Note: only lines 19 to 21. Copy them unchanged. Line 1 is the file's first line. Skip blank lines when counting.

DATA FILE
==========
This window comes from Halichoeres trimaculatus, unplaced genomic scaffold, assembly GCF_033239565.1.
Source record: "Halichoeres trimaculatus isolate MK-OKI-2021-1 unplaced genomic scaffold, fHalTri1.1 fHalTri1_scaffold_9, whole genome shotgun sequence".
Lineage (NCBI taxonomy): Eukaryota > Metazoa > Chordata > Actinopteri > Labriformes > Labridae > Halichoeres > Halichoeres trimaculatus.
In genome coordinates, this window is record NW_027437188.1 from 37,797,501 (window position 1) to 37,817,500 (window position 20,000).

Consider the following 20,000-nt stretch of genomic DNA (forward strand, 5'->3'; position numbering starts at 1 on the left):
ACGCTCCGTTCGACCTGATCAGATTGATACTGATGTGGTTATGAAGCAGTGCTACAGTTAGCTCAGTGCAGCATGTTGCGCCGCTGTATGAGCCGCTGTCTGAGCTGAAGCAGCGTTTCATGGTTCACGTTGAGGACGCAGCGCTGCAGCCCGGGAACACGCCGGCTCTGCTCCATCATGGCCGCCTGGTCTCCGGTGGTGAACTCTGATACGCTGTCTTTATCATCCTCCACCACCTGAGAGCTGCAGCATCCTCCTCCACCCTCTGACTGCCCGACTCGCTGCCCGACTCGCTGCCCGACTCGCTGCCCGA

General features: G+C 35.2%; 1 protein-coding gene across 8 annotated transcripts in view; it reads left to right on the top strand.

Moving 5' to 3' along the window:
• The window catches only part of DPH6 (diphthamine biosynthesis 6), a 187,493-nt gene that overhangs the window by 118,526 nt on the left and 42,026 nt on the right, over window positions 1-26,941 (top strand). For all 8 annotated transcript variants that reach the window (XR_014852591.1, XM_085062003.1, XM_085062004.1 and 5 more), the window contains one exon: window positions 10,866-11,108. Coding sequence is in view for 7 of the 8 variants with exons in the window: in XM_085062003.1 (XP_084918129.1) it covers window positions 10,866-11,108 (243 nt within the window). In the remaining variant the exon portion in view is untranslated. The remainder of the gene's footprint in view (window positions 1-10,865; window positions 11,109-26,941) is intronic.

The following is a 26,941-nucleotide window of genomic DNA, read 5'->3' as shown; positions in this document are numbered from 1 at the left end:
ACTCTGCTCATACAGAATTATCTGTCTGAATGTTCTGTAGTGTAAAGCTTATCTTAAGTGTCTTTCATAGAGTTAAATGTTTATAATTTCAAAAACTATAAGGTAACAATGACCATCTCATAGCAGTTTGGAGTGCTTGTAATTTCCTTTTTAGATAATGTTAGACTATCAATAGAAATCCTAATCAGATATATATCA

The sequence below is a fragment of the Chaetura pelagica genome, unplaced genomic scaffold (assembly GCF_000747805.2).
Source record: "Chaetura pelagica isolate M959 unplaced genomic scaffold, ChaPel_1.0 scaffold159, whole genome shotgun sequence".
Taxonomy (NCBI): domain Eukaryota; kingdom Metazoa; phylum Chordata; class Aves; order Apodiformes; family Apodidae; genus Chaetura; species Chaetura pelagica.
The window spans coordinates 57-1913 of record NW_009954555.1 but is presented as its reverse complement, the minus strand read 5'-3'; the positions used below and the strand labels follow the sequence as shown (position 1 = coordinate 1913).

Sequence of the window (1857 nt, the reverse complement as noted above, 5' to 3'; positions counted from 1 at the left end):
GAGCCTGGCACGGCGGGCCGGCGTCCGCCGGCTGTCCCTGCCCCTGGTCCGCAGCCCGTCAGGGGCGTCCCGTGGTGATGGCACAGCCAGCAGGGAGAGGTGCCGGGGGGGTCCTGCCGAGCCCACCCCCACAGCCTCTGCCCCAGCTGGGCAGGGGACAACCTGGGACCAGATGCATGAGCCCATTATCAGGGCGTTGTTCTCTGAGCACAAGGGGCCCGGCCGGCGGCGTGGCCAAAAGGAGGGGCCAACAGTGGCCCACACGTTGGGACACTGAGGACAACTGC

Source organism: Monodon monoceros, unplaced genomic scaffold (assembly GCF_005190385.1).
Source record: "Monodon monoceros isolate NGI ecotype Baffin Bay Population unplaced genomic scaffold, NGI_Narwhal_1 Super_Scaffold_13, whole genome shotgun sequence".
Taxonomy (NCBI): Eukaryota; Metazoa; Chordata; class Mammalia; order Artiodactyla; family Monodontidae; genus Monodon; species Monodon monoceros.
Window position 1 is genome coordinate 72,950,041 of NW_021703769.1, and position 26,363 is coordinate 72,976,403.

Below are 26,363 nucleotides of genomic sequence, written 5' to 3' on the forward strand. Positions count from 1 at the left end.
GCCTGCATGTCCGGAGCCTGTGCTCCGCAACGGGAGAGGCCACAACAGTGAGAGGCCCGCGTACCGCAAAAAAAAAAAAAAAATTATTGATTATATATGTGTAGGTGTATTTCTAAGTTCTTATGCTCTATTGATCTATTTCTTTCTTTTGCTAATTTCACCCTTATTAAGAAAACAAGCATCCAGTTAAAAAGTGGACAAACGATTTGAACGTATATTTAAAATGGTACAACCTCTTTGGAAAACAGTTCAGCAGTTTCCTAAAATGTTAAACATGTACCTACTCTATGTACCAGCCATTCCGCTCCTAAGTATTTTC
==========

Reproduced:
Source record: "Monodon monoceros isolate NGI ecotype Baffin Bay Population unplaced genomic scaffold, NGI_Narwhal_1 Super_Scaffold_13, whole genome shotgun sequence".
Taxonomy (NCBI): Eukaryota; Metazoa; Chordata; class Mammalia; order Artiodactyla; family Monodontidae; genus Monodon; species Monodon monoceros.
Window position 1 is genome coordinate 72,950,041 of NW_021703769.1, and position 26,363 is coordinate 72,976,403.